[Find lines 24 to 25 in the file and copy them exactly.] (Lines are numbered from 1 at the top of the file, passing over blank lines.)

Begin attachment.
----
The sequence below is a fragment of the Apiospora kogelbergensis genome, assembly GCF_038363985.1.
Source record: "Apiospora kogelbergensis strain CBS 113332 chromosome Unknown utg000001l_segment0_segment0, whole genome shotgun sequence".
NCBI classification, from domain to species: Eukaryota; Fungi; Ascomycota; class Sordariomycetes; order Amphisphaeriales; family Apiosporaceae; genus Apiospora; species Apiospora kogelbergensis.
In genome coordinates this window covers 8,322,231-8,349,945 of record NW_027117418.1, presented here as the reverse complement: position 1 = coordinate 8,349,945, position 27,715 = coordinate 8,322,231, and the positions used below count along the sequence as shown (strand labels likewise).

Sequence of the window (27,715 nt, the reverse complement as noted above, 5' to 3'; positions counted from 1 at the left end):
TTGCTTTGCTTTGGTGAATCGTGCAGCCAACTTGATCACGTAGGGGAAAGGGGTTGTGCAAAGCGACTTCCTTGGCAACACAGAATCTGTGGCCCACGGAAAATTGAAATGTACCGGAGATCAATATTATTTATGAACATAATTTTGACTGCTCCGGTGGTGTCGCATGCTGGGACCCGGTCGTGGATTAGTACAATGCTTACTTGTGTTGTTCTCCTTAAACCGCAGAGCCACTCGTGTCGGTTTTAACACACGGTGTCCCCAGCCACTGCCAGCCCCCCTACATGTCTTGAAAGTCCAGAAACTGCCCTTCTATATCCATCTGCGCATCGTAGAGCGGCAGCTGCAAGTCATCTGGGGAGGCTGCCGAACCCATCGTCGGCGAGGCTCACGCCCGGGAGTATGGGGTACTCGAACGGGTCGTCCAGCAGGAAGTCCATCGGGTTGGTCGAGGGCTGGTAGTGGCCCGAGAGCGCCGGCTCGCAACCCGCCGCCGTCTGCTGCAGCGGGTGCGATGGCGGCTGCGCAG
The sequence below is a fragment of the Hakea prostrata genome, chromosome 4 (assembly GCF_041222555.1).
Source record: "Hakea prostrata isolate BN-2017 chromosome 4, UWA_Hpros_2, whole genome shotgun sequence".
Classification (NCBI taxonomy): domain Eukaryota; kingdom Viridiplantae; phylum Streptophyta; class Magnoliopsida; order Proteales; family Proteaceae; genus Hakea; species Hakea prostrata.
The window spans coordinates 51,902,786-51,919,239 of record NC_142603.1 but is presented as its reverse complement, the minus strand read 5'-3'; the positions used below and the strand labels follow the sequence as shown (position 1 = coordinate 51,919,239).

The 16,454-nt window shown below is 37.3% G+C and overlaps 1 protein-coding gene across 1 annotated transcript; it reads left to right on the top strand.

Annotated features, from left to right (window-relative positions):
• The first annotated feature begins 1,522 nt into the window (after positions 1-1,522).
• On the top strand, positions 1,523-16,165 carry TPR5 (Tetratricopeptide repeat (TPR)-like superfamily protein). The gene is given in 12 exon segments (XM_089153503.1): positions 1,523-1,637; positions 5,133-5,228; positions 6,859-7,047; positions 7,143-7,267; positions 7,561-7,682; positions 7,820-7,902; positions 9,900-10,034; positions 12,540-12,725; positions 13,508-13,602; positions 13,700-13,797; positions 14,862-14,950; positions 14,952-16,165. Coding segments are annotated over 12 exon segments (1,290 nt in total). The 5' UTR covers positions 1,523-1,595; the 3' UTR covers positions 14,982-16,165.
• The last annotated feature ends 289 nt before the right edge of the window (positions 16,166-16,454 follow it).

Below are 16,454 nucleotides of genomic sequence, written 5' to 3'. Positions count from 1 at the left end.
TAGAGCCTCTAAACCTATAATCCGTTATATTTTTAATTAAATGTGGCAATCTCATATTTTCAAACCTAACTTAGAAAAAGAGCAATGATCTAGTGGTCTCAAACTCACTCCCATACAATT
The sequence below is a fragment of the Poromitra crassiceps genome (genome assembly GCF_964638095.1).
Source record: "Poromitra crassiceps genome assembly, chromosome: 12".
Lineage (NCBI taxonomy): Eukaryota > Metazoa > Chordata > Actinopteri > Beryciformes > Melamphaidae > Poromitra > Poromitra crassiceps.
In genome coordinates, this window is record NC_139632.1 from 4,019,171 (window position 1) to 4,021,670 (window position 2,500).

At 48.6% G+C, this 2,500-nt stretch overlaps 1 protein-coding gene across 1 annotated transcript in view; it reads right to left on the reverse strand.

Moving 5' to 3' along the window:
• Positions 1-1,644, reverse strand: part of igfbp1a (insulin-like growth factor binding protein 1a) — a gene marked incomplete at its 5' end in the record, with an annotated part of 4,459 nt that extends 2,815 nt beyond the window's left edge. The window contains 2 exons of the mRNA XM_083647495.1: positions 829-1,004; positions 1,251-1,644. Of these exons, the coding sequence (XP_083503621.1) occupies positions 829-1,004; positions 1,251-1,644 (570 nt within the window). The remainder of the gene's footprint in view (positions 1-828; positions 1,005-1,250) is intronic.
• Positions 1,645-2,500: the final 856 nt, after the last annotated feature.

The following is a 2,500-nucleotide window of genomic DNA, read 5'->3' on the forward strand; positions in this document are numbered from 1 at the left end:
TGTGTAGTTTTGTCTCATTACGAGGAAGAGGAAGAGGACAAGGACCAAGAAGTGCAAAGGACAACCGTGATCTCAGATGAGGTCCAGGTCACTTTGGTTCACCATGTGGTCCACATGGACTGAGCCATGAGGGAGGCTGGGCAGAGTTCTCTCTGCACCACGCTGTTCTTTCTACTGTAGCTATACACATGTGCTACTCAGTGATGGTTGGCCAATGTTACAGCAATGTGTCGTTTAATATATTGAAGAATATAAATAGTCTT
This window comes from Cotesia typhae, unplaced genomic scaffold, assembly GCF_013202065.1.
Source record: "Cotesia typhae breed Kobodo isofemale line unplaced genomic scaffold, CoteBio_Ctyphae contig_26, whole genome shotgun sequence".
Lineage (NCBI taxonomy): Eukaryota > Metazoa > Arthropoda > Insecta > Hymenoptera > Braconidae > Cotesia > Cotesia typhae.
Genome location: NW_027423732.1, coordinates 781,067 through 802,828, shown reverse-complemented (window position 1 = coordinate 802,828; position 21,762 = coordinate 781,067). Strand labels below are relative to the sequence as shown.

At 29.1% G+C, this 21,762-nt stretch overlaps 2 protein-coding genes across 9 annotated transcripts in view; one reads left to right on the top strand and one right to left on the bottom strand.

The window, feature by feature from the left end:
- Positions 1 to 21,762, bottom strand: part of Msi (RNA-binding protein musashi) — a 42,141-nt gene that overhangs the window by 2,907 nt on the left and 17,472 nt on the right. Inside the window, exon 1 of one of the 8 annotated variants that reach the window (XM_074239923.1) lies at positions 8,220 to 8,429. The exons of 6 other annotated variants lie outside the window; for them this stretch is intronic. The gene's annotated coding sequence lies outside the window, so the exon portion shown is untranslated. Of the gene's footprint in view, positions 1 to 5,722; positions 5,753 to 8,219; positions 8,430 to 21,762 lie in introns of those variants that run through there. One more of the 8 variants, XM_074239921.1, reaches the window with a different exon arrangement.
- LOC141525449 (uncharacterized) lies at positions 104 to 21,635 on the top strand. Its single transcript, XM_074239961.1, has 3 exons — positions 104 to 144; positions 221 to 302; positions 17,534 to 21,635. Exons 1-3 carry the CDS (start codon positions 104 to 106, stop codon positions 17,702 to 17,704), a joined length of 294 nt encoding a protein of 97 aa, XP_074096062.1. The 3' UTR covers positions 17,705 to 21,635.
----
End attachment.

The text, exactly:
• Positions 1-1,644, reverse strand: part of igfbp1a (insulin-like growth factor binding protein 1a) — a gene marked incomplete at its 5' end in the record, with an annotated part of 4,459 nt that extends 2,815 nt beyond the window's left edge. The window contains 2 exons of the mRNA XM_083647495.1: positions 829-1,004; positions 1,251-1,644. Of these exons, the coding sequence (XP_083503621.1) occupies positions 829-1,004; positions 1,251-1,644 (570 nt within the window). The remainder of the gene's footprint in view (positions 1-828; positions 1,005-1,250) is intronic.
• Positions 1,645-2,500: the final 856 nt, after the last annotated feature.